Wednesday, November 29, 2023

Jedi Fallen Order’s interesting female relationships are hidden behind a bland protagonist

Ever since I was a young girl and sat tucked up in bed, waiting patiently for my father to push in the VHS tape for A New Hope just ‘one more time before bed’, I had a fixation on Princess Leia. Leia was amazing because she looked great in white, kicked butt and I was pretty much gay at birth but just didn’t know it.

Anyway, that really felt like ‘Star Wars‘ to me at the time, even outside of redemption, Death Stars and lightsabers. Yet, in spite of it all, there was that one little niggle: where were the other girls, didn’t Leia have any of them to talk to? It was a niggle that has since grown into full-blown annoyance with age, and it’s one that raised almost instantly when hearing about that infamous interview Game Informer had with Respawn.

It was an interview that, to sum up the reason why Jedi Fallen Order didn’t have a female protagonist, was due to Rey simply being the ‘in’ thing at the time. Yes, it doesn’t make sense to anyone else either.

Regardless of this disheartening tidbit of what felt like the confirmation that women in Star Wars were only allowed to exist one at a time, I told myself I would go into Jedi Fallen Order with a clear head and would attempt not to be as biased. After all, we hadn’t had a Star Wars game that hadn’t been filled to the brim with microtransactions for a while now, I had to take what I could get.

Jedi Fallen Order

And the game, well, it’s okay. If it didn’t have the Star Wars name slapped on it, I truly think it would have scored less than it did. It’s a game that will have fans gasping at all the right moments and lovingly waxes nostalgia by throwing out easter eggs and quotes that’ll have you feeling emotional because, despite how predictable it may be, it is a Star Wars game.

But that’s an argument for another time. What I really want to talk about is Cal Kestis and how completely unnecessary his existence is throughout the majority of the game. That’s not a dig at Cal, he isn’t unlikeable at all, and is much more charismatic than Starkiller ever was, but I’m not convinced that his story was interesting enough to be the narrative backbone of Jedi Fallen Order.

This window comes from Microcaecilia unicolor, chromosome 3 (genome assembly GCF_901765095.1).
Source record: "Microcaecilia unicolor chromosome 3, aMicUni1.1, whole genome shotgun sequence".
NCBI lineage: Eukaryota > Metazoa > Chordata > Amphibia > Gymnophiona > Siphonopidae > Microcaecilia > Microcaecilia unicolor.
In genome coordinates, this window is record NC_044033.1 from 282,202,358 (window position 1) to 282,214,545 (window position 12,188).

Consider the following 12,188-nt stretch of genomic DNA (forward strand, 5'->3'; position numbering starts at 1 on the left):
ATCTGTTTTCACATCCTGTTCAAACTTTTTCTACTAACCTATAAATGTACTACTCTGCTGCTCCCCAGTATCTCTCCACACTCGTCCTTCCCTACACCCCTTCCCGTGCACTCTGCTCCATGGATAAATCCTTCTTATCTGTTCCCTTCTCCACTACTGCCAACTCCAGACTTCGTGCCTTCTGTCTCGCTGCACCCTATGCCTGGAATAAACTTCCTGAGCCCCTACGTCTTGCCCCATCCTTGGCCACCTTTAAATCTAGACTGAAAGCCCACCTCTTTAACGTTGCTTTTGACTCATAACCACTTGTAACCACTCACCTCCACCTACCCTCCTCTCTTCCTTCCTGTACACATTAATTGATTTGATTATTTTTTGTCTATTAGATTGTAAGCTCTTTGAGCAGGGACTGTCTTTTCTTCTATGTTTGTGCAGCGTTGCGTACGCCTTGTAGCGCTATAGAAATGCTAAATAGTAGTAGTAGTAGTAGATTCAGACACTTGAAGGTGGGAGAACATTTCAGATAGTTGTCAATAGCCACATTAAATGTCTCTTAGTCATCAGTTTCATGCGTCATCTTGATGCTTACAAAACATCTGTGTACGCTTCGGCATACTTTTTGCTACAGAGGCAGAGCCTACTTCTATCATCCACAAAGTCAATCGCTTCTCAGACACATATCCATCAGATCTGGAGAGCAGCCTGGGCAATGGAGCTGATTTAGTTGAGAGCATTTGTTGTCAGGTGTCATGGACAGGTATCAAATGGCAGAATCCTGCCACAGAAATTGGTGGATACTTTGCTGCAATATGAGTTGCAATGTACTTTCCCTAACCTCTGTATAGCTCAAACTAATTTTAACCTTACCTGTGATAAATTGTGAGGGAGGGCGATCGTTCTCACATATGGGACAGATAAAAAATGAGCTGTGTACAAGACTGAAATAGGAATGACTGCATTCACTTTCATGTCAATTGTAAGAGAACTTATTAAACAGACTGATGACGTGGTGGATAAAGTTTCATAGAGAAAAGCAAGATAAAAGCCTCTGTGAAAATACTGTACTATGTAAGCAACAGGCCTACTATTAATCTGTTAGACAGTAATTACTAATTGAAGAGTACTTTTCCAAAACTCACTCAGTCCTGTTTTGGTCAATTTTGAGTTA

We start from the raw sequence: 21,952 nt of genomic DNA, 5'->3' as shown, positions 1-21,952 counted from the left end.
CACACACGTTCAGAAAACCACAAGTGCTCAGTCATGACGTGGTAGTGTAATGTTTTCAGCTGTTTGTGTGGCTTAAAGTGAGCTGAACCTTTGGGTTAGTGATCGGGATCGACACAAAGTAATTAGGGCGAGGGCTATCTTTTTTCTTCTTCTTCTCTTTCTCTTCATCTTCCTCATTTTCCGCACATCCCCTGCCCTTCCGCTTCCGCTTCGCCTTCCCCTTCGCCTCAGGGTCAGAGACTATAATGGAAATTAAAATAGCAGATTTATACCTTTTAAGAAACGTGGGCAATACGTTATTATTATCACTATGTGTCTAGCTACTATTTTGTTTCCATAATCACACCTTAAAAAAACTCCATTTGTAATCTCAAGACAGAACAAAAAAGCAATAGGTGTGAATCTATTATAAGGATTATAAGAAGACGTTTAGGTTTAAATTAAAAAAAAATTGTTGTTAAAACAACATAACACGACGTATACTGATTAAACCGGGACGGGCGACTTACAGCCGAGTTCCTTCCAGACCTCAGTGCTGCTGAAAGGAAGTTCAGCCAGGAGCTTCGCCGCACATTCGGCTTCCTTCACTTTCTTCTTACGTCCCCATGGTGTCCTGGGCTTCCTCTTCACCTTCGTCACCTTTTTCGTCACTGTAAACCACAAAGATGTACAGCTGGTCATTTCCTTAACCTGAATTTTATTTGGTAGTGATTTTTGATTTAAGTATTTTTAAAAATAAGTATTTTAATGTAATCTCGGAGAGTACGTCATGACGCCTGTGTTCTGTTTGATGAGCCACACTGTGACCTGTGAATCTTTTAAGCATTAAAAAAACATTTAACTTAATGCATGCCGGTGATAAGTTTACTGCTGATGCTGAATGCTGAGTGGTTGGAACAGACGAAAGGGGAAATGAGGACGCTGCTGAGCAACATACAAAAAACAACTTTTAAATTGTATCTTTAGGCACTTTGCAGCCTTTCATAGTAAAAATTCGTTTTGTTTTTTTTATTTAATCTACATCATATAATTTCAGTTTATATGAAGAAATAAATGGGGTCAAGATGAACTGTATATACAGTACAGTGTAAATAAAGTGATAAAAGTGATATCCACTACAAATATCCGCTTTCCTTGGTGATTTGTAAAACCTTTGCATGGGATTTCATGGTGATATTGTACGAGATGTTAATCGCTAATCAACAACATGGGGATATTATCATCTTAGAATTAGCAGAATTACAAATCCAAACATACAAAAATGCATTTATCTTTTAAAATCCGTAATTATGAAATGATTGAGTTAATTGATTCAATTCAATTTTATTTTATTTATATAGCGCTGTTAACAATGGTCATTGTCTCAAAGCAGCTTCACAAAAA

The execution of Order 66 and the following purge of the Jedi is an evoking event, but one has that been done time and time again. Of course, Jedi Fallen Order adds more than a few different embellishes to add flair, but for fans, it is ultimately a story that is well-tread. We’re aware of Cal’s loneliness and the threat he faces even before we start the game, and it already makes the beginning feel stale.

In fact, the excitement of the journey only begins to pick up when it is revealed that Cal’s companion-turned-master, Cere, hasn’t told the whole truth. Cere’s apprentice Trilla, who’s believed dead, is in fact the Ninth Sister, an Imperial Inquisitor that is considered ‘the Big Bad’ from the very beginning of Jedi Fallen Order, leaves you feeling as though you’ve just got on an emotional rollercoaster with no way of getting off.

More importantly, it puts the relationship between Cere and her lost apprentice right at its heart by being the other side of the same coin as Cal and his master, Jaro Tapal.

Only, the relationship between Cere and Trilla is never explored in the same depth as Cal’s with his master, leaving us to do most of the guesswork around a 30-second flashback that shows the moment Cere leaves to protect Trilla from the Jedi purge. We’re told again and again that Cere’s decision to leave, and thus, the indoctrination that Trilla received due to it, is something that weighs heavily on Cere’s shoulders but we’re rarely shown the turmoil that she faces because she’s too busy shouldering Cal’s own troubles.

That in itself is a huge problem. It’s very rare that women are allowed to process their own grief, instead of pushing it aside in order to fulfill the usually white, male and heterosexual, hero’s quest. It’s even worse in Cere’s case, as she not only takes on a motherly role, but the narrative quite literally paints her as the angry, black woman. It’s not my place as a white woman to go more into this, but boy, it’s a trope, alright and a crappy one at that.